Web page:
Due to Campo dei Miracoli and the leaning tower, Pisa is famous in the whole world. However, you should not forget attractions of unseen Pisa. Although not so famous, they are really interesting, so take this opportunity!
Il Museo delle Navi Antiche di Pisa
The Museum of the Ancient Ships of Pisa – is an archaeological museum that appeared quite accidentally – in 1998, during the construction of a railway line, the well preserved remains of an ancient seaport were discovered. The lack of oxygen and marshy ground helped to preserve the old Roman and Pisan ships and specific port devices till nowadays. The museum is located in Il Cantiere delle Navi Antiche di Pisa (English: Ancient Ships Working Site), which can be visited during the tour where you can get acquainted with archaeological findings and their restoration, as well as with the history of Pisa navigation. This is real unseen Pisa that you are looking for!
Museo Nazionale di S. Matteo
The National Museum of St. Matthew in Pisa is situated in the palace on the banks of the River Arno. The museum contains a number of works by the most eminent artists and sculptors in the area of Pisa (e.g. Andrea Pisano, Simone Martini, S. Paolo del Masaccio), as well as masterpieces by Donatello and Beato Angelico.
The Blue Palace is a so-called gallery, located in the blue painted building on the banks of the River Arno. The gallery is known for its excellent exhibitions: during the last four years there were the displays of Vassily Kandinsky (2012), Pablo Picasso (2011), Joan Mirò (2010) and Marc Chagall (2009).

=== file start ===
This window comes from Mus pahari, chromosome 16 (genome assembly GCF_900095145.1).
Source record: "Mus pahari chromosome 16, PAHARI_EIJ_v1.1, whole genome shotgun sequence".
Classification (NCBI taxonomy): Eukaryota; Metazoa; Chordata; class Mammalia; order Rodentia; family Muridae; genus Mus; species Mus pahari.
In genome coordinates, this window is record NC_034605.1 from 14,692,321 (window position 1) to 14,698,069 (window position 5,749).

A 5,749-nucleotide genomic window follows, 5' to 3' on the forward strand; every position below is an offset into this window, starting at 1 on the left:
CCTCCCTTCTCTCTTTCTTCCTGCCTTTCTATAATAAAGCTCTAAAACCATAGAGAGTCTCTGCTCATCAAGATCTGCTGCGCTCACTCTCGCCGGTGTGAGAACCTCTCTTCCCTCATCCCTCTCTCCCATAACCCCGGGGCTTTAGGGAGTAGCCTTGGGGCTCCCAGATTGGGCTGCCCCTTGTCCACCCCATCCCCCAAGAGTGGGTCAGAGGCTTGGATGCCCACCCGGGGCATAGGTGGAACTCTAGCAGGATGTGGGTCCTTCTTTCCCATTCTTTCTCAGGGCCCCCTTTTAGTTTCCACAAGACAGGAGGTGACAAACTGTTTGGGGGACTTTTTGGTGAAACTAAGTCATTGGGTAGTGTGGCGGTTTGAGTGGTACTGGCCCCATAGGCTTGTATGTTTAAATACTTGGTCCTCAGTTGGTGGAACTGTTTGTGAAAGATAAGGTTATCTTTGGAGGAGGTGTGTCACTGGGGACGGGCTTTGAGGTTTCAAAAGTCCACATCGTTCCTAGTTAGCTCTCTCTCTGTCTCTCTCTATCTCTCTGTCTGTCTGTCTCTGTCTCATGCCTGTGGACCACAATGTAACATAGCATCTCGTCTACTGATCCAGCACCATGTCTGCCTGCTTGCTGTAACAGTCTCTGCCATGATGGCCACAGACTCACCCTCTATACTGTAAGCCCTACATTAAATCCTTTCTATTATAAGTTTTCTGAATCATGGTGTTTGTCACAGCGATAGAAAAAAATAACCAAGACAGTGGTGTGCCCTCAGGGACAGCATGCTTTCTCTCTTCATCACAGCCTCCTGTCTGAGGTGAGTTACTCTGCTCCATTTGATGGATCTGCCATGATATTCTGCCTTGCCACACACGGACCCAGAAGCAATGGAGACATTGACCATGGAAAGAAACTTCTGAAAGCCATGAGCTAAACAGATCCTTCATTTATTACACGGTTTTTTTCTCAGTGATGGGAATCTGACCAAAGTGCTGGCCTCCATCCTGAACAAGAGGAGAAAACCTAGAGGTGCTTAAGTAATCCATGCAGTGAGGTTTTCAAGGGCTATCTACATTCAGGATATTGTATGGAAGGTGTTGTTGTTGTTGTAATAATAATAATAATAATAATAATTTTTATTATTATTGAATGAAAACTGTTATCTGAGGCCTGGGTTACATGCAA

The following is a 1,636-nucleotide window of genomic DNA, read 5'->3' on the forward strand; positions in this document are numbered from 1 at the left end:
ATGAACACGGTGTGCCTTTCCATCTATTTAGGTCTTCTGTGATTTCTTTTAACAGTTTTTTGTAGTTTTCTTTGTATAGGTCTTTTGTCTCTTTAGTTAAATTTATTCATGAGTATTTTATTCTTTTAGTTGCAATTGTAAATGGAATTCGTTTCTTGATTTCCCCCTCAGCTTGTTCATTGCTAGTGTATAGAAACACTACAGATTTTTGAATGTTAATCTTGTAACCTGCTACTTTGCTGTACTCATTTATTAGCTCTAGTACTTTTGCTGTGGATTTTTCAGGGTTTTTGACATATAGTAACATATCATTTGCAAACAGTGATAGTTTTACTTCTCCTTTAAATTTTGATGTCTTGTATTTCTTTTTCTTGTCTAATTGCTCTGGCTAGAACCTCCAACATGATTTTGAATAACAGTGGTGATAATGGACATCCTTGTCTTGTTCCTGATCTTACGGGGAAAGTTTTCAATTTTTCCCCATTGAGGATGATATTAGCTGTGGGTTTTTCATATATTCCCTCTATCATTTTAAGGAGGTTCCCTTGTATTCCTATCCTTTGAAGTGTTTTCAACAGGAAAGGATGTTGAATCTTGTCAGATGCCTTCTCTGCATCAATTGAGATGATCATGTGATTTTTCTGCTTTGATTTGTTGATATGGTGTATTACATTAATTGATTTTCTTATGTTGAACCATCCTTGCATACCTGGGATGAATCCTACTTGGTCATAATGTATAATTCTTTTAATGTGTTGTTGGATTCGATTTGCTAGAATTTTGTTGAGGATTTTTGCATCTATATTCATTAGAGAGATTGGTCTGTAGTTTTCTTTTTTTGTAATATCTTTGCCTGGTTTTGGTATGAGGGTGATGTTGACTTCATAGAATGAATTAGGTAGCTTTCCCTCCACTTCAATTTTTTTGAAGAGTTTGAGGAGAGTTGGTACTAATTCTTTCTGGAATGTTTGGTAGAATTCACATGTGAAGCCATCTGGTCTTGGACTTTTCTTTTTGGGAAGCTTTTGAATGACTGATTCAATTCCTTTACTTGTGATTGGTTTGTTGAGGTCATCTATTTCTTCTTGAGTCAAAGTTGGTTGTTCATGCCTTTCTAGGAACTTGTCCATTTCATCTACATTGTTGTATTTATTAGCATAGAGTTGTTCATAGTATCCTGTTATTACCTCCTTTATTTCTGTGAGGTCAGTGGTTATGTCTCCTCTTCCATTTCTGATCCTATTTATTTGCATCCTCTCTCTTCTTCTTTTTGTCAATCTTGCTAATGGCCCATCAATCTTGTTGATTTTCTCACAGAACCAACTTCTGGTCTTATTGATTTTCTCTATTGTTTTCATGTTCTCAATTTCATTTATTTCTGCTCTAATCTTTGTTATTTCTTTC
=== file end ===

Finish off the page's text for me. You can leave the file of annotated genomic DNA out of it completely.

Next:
Piazza dei Cavalieri
Piazza dei Cavalieri – the most famous square in Pisa, just a few minutes’ walk from the leaning Tower of Pisa. The square appeared by the courtesy of Cosimo I de Medici and his architect Giorgio Vasari. This square was designed in honour of Ordine dei Cavalieri di Santo Stefano (English: the Order of the Knights of St. Stephen); there is also Palazzo dei Cavalieri – The Knights’ Palace with its spectacular façade. And nearby Palazzo dell’Orologio (English: the Clock Palace) hides a terrible story. In the 13th century there was Torre della Famethe (English: the Tower of Hunger), where count Ugolino died in 1289. He was locked in the tower as a traitor together with his two sons and grandchildren and left to die of hunger. The story tells that the count ate his sons and grandsons because of hunger, but eventually he died as well. This story was described in Dante Alighieri’s “Divine Comedy.”
Piazza delle Vettovaglie
The Vettovalgie Square in the centre of the city is maybe the best part of unseen Pisa and it is worth attention. Every morning a fruit and vegetable market opens here and under the porticoes small butcher and baker’s shops, bars and restaurants are located. The colourful and noisy square smells of the Middle Ages and narrow, rarely visited streets, where it is a great fun to get lost, tempt tourists to the old town.
Borgo Stretto and the surrounding streets represent unseen Pisa and attract both local and city visitors. There are plenty of stores and during the Christmas period a huge market opens up in here.
Chiesa Santa Maria della Spina
A fascinating tiny church, located on the banks of the Arno River, seems as if it does not belong to this place. Chiesa Santa Maria della Spina is one of the most remarkable examples of Gothic architecture in Europe, built in 1230. It is said that once this church stored an amazing relic – a thorn from Jesus’ crown (that is how the church got its name, ‘spina’ literally means ‘a thorn’ in Italian).
Basilica of San Piero a Grado
Romanesque Basilica of St. Peter a Grado stands in about 7 kilometres from Pisa, but it is definitely worth a visit. According to legend, in 44 AD the apostle Peter landed in the vicinity of the current cathedral.